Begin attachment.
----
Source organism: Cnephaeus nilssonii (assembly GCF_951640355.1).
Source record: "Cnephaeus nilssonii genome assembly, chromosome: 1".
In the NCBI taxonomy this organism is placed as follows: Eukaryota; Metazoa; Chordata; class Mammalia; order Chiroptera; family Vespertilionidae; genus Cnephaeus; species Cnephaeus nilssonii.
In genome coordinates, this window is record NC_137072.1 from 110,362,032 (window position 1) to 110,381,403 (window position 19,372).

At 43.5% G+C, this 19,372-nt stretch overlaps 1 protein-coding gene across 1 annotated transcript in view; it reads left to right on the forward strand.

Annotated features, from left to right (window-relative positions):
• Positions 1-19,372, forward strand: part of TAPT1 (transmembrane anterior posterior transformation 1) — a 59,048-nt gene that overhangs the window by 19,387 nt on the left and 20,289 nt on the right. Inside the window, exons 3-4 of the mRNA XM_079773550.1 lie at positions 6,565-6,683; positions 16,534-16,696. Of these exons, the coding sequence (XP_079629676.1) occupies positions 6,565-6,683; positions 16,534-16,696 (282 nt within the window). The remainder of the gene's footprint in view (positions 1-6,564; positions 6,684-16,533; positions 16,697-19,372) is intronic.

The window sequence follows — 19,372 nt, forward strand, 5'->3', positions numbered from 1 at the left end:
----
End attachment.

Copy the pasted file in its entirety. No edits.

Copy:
Source organism: Cnephaeus nilssonii (assembly GCF_951640355.1).
Source record: "Cnephaeus nilssonii genome assembly, chromosome: 1".
In the NCBI taxonomy this organism is placed as follows: Eukaryota; Metazoa; Chordata; class Mammalia; order Chiroptera; family Vespertilionidae; genus Cnephaeus; species Cnephaeus nilssonii.
In genome coordinates, this window is record NC_137072.1 from 110,362,032 (window position 1) to 110,381,403 (window position 19,372).

At 43.5% G+C, this 19,372-nt stretch overlaps 1 protein-coding gene across 1 annotated transcript in view; it reads left to right on the forward strand.

Annotated features, from left to right (window-relative positions):
• Positions 1-19,372, forward strand: part of TAPT1 (transmembrane anterior posterior transformation 1) — a 59,048-nt gene that overhangs the window by 19,387 nt on the left and 20,289 nt on the right. Inside the window, exons 3-4 of the mRNA XM_079773550.1 lie at positions 6,565-6,683; positions 16,534-16,696. Of these exons, the coding sequence (XP_079629676.1) occupies positions 6,565-6,683; positions 16,534-16,696 (282 nt within the window). The remainder of the gene's footprint in view (positions 1-6,564; positions 6,684-16,533; positions 16,697-19,372) is intronic.

The window sequence follows — 19,372 nt, forward strand, 5'->3', positions numbered from 1 at the left end: